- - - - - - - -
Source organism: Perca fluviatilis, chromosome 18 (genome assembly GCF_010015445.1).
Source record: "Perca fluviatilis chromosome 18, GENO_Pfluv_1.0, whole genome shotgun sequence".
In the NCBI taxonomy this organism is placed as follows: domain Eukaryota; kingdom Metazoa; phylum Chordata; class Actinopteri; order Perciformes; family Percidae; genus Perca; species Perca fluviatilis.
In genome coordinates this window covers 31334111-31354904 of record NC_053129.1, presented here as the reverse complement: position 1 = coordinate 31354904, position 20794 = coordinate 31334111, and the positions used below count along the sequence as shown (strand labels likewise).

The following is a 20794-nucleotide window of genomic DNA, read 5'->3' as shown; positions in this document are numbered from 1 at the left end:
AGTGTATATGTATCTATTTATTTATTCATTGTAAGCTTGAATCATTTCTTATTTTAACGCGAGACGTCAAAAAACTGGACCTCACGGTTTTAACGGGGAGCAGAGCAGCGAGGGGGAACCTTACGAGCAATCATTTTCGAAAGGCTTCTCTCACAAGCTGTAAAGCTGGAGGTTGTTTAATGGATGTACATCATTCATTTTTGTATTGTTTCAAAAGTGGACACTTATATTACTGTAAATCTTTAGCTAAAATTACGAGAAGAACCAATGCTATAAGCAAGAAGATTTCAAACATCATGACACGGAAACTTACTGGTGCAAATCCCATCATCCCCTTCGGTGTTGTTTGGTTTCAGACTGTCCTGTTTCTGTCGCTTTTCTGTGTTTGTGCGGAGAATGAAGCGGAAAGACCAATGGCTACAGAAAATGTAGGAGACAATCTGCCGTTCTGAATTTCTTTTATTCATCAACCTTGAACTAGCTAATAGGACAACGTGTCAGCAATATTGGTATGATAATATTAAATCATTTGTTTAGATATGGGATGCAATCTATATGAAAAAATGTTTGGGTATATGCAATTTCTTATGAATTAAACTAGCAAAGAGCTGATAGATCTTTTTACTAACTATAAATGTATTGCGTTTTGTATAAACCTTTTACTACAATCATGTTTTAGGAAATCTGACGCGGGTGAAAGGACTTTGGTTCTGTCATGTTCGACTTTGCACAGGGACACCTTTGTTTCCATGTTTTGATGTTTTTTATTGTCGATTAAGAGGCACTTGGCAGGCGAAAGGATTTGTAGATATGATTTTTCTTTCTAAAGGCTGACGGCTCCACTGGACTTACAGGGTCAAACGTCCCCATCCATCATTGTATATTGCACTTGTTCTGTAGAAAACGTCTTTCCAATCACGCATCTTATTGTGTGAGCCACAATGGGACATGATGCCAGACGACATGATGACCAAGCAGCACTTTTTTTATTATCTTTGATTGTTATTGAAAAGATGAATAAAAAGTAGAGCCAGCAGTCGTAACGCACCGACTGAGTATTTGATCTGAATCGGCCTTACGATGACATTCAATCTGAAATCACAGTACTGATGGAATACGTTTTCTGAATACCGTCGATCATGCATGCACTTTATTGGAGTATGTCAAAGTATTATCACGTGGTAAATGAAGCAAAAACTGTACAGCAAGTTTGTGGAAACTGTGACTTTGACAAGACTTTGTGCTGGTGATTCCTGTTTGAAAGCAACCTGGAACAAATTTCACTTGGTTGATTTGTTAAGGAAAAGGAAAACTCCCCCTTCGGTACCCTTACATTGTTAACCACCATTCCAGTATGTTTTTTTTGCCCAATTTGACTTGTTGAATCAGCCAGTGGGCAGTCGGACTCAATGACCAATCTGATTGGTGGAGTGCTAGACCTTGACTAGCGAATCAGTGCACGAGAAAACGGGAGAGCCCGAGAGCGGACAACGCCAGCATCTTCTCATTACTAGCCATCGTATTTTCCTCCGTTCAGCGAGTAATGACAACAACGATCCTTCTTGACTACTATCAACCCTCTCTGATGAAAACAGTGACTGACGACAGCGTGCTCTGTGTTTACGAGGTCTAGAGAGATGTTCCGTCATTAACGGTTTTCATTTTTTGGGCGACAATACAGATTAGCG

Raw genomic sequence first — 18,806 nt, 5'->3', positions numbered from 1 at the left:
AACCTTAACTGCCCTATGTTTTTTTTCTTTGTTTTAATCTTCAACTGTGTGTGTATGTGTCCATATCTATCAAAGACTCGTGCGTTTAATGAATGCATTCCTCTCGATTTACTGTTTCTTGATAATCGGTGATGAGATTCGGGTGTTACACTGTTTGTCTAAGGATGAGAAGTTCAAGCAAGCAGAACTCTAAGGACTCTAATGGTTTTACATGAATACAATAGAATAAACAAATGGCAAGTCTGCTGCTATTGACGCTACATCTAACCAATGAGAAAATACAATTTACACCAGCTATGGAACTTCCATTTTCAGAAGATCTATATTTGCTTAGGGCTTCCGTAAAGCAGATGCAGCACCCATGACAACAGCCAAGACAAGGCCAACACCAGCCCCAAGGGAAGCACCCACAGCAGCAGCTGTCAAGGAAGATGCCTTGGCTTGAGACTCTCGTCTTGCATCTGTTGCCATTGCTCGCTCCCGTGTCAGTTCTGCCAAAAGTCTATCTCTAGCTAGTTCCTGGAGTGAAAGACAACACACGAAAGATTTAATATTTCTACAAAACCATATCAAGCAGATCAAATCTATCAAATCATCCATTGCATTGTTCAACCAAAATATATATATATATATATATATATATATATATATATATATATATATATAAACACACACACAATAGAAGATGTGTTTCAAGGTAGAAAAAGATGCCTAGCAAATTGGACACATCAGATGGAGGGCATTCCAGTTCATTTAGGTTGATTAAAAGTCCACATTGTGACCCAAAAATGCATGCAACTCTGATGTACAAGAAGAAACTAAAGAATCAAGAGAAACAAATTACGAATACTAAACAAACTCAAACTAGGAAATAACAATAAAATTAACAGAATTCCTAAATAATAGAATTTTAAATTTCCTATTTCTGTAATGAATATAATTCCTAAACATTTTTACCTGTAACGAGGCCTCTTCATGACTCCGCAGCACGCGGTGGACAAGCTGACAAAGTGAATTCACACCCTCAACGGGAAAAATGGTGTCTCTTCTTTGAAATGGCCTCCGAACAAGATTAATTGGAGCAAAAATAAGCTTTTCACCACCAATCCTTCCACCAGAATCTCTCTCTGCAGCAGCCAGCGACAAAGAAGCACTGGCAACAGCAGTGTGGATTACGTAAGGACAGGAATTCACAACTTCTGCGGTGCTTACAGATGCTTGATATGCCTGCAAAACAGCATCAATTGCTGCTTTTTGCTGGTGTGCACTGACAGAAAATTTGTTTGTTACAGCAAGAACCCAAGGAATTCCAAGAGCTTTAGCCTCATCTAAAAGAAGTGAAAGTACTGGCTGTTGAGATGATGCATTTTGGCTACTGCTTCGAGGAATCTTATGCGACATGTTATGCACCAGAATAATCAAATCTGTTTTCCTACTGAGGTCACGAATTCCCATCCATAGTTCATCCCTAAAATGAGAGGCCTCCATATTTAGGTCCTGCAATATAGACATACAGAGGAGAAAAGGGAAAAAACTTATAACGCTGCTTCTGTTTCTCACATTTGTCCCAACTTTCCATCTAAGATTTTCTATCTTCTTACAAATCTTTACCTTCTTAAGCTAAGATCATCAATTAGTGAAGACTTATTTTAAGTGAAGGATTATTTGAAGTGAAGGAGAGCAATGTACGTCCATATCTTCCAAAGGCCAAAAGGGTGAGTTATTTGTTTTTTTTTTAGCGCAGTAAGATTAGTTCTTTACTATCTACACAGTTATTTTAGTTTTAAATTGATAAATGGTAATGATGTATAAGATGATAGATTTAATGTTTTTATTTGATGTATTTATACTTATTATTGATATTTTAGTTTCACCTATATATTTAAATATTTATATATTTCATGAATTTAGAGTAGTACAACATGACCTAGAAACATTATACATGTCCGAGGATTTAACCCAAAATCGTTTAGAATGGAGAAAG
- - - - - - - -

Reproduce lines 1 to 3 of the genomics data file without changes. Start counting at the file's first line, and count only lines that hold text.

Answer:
Source organism: Perca fluviatilis, chromosome 18 (genome assembly GCF_010015445.1).
Source record: "Perca fluviatilis chromosome 18, GENO_Pfluv_1.0, whole genome shotgun sequence".
In the NCBI taxonomy this organism is placed as follows: domain Eukaryota; kingdom Metazoa; phylum Chordata; class Actinopteri; order Perciformes; family Percidae; genus Perca; species Perca fluviatilis.